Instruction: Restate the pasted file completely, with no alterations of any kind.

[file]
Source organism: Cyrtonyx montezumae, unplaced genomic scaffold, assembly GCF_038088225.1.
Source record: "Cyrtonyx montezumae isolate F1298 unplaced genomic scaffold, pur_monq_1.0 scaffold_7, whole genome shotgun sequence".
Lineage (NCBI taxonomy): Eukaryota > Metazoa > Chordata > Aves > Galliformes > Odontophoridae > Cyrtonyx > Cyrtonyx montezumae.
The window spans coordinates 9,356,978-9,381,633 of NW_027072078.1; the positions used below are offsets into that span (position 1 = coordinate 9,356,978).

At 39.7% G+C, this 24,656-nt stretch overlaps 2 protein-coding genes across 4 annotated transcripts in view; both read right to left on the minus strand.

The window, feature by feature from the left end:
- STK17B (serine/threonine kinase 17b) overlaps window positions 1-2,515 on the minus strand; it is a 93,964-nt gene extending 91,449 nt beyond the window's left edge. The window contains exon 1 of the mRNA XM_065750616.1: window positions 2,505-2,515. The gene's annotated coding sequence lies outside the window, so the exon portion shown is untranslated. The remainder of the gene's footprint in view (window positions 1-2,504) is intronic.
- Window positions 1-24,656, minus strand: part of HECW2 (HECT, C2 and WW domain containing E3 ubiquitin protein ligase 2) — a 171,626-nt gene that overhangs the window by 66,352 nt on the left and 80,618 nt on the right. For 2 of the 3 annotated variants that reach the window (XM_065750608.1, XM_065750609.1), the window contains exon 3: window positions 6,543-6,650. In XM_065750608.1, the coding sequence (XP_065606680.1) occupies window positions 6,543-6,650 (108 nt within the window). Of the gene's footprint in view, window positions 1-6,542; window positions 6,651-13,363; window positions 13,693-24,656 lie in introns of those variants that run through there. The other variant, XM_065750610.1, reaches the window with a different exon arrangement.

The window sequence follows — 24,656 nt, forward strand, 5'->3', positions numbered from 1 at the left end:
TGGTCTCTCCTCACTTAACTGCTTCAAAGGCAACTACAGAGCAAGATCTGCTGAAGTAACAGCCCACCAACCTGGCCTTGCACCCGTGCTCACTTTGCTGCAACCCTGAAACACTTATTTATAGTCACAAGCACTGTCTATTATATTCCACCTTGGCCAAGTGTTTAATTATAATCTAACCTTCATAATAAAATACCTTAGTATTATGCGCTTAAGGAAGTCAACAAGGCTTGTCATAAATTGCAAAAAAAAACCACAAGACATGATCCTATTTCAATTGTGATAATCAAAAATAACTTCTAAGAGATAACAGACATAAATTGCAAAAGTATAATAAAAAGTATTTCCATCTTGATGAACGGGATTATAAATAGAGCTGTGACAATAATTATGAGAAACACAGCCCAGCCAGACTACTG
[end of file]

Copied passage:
Source organism: Cyrtonyx montezumae, unplaced genomic scaffold, assembly GCF_038088225.1.
Source record: "Cyrtonyx montezumae isolate F1298 unplaced genomic scaffold, pur_monq_1.0 scaffold_7, whole genome shotgun sequence".
Lineage (NCBI taxonomy): Eukaryota > Metazoa > Chordata > Aves > Galliformes > Odontophoridae > Cyrtonyx > Cyrtonyx montezumae.
The window spans coordinates 9,356,978-9,381,633 of NW_027072078.1; the positions used below are offsets into that span (position 1 = coordinate 9,356,978).

At 39.7% G+C, this 24,656-nt stretch overlaps 2 protein-coding genes across 4 annotated transcripts in view; both read right to left on the minus strand.

The window, feature by feature from the left end:
- STK17B (serine/threonine kinase 17b) overlaps window positions 1-2,515 on the minus strand; it is a 93,964-nt gene extending 91,449 nt beyond the window's left edge. The window contains exon 1 of the mRNA XM_065750616.1: window positions 2,505-2,515. The gene's annotated coding sequence lies outside the window, so the exon portion shown is untranslated. The remainder of the gene's footprint in view (window positions 1-2,504) is intronic.
- Window positions 1-24,656, minus strand: part of HECW2 (HECT, C2 and WW domain containing E3 ubiquitin protein ligase 2) — a 171,626-nt gene that overhangs the window by 66,352 nt on the left and 80,618 nt on the right. For 2 of the 3 annotated variants that reach the window (XM_065750608.1, XM_065750609.1), the window contains exon 3: window positions 6,543-6,650. In XM_065750608.1, the coding sequence (XP_065606680.1) occupies window positions 6,543-6,650 (108 nt within the window). Of the gene's footprint in view, window positions 1-6,542; window positions 6,651-13,363; window positions 13,693-24,656 lie in introns of those variants that run through there. The other variant, XM_065750610.1, reaches the window with a different exon arrangement.

The window sequence follows — 24,656 nt, forward strand, 5'->3', positions numbered from 1 at the left end:
TGGTCTCTCCTCACTTAACTGCTTCAAAGGCAACTACAGAGCAAGATCTGCTGAAGTAACAGCCCACCAACCTGGCCTTGCACCCGTGCTCACTTTGCTGCAACCCTGAAACACTTATTTATAGTCACAAGCACTGTCTATTATATTCCACCTTGGCCAAGTGTTTAATTATAATCTAACCTTCATAATAAAATACCTTAGTATTATGCGCTTAAGGAAGTCAACAAGGCTTGTCATAAATTGCAAAAAAAAACCACAAGACATGATCCTATTTCAATTGTGATAATCAAAAATAACTTCTAAGAGATAACAGACATAAATTGCAAAAGTATAATAAAAAGTATTTCCATCTTGATGAACGGGATTATAAATAGAGCTGTGACAATAATTATGAGAAACACAGCCCAGCCAGACTACTG